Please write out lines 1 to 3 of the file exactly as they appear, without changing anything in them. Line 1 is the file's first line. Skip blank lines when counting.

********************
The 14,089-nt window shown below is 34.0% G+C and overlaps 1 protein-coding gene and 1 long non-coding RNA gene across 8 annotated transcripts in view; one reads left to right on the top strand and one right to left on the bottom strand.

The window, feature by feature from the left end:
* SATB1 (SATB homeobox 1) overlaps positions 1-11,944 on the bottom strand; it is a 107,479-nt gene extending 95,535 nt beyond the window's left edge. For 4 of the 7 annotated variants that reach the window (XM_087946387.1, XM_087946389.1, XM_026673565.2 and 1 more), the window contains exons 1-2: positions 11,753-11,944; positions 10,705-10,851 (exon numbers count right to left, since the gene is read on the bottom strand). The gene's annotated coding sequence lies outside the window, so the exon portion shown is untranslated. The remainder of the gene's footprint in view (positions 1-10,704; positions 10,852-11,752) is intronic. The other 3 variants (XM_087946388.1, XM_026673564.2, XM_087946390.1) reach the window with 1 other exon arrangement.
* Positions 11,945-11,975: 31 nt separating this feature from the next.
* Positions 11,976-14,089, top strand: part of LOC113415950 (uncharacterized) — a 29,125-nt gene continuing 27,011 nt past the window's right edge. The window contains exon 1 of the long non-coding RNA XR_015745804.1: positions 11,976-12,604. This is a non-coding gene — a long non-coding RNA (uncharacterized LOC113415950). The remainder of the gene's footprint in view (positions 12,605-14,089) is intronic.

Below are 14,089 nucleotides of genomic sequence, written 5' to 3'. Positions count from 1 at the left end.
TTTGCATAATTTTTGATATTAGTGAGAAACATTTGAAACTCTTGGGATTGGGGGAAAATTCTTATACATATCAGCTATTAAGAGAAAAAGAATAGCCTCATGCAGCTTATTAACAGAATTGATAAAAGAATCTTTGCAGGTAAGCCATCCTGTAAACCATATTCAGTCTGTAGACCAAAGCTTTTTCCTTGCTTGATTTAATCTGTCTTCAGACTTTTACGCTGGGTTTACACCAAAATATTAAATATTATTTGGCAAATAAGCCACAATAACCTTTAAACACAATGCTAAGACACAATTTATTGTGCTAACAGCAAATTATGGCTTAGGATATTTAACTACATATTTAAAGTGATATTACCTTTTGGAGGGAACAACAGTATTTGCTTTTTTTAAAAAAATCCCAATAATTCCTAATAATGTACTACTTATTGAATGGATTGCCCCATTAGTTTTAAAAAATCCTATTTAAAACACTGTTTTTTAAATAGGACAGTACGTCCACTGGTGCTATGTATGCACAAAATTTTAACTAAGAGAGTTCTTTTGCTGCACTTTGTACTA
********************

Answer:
The 14,089-nt window shown below is 34.0% G+C and overlaps 1 protein-coding gene and 1 long non-coding RNA gene across 8 annotated transcripts in view; one reads left to right on the top strand and one right to left on the bottom strand.

The window, feature by feature from the left end:
* SATB1 (SATB homeobox 1) overlaps positions 1-11,944 on the bottom strand; it is a 107,479-nt gene extending 95,535 nt beyond the window's left edge. For 4 of the 7 annotated variants that reach the window (XM_087946387.1, XM_087946389.1, XM_026673565.2 and 1 more), the window contains exons 1-2: positions 11,753-11,944; positions 10,705-10,851 (exon numbers count right to left, since the gene is read on the bottom strand). The gene's annotated coding sequence lies outside the window, so the exon portion shown is untranslated. The remainder of the gene's footprint in view (positions 1-10,704; positions 10,852-11,752) is intronic. The other 3 variants (XM_087946388.1, XM_026673564.2, XM_087946390.1) reach the window with 1 other exon arrangement.